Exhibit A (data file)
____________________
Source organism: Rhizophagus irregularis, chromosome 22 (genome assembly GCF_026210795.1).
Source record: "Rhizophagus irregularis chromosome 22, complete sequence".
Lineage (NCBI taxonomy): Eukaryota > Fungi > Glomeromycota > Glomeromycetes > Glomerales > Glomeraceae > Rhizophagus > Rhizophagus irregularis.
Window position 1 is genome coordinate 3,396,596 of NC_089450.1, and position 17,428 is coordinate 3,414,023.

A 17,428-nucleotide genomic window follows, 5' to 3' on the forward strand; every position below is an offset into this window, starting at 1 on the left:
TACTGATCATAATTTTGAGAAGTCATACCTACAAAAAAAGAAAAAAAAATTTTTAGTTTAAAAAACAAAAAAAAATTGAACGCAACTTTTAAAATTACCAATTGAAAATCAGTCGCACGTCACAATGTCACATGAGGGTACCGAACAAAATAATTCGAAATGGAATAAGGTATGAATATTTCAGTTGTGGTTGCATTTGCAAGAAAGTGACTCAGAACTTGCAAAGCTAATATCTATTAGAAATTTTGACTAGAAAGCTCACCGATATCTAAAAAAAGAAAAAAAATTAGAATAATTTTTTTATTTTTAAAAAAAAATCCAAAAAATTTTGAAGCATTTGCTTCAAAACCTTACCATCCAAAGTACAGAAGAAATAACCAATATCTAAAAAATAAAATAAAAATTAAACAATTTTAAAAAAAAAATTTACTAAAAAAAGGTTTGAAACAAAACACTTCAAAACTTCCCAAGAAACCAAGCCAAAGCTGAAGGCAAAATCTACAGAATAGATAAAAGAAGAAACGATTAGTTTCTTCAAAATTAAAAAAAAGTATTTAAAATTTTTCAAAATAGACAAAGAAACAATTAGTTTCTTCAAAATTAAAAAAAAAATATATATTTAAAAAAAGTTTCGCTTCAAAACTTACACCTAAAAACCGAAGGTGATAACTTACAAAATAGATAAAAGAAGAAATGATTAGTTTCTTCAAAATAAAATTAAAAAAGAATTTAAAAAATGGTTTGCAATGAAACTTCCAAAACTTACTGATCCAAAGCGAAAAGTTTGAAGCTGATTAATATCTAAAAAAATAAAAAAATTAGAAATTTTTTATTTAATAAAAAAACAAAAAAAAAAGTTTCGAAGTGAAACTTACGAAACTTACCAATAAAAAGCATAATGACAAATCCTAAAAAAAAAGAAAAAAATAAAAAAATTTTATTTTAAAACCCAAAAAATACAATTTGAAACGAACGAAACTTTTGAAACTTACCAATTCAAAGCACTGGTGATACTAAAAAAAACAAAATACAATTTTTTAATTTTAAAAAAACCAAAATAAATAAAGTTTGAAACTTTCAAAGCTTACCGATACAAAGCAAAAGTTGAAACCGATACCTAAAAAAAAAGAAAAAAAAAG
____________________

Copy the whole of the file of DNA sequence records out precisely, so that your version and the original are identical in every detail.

Source organism: Rhizophagus irregularis, chromosome 22 (genome assembly GCF_026210795.1).
Source record: "Rhizophagus irregularis chromosome 22, complete sequence".
Lineage (NCBI taxonomy): Eukaryota > Fungi > Glomeromycota > Glomeromycetes > Glomerales > Glomeraceae > Rhizophagus > Rhizophagus irregularis.
Window position 1 is genome coordinate 3,396,596 of NC_089450.1, and position 17,428 is coordinate 3,414,023.

A 17,428-nucleotide genomic window follows, 5' to 3' on the forward strand; every position below is an offset into this window, starting at 1 on the left:
TACTGATCATAATTTTGAGAAGTCATACCTACAAAAAAAGAAAAAAAAATTTTTAGTTTAAAAAACAAAAAAAAATTGAACGCAACTTTTAAAATTACCAATTGAAAATCAGTCGCACGTCACAATGTCACATGAGGGTACCGAACAAAATAATTCGAAATGGAATAAGGTATGAATATTTCAGTTGTGGTTGCATTTGCAAGAAAGTGACTCAGAACTTGCAAAGCTAATATCTATTAGAAATTTTGACTAGAAAGCTCACCGATATCTAAAAAAAGAAAAAAAATTAGAATAATTTTTTTATTTTTAAAAAAAAATCCAAAAAATTTTGAAGCATTTGCTTCAAAACCTTACCATCCAAAGTACAGAAGAAATAACCAATATCTAAAAAATAAAATAAAAATTAAACAATTTTAAAAAAAAAATTTACTAAAAAAAGGTTTGAAACAAAACACTTCAAAACTTCCCAAGAAACCAAGCCAAAGCTGAAGGCAAAATCTACAGAATAGATAAAAGAAGAAACGATTAGTTTCTTCAAAATTAAAAAAAAGTATTTAAAATTTTTCAAAATAGACAAAGAAACAATTAGTTTCTTCAAAATTAAAAAAAAAATATATATTTAAAAAAAGTTTCGCTTCAAAACTTACACCTAAAAACCGAAGGTGATAACTTACAAAATAGATAAAAGAAGAAATGATTAGTTTCTTCAAAATAAAATTAAAAAAGAATTTAAAAAATGGTTTGCAATGAAACTTCCAAAACTTACTGATCCAAAGCGAAAAGTTTGAAGCTGATTAATATCTAAAAAAATAAAAAAATTAGAAATTTTTTATTTAATAAAAAAACAAAAAAAAAAGTTTCGAAGTGAAACTTACGAAACTTACCAATAAAAAGCATAATGACAAATCCTAAAAAAAAAGAAAAAAATAAAAAAATTTTATTTTAAAACCCAAAAAATACAATTTGAAACGAACGAAACTTTTGAAACTTACCAATTCAAAGCACTGGTGATACTAAAAAAAACAAAATACAATTTTTTAATTTTAAAAAAACCAAAATAAATAAAGTTTGAAACTTTCAAAGCTTACCGATACAAAGCAAAAGTTGAAACCGATACCTAAAAAAAAAGAAAAAAAAAG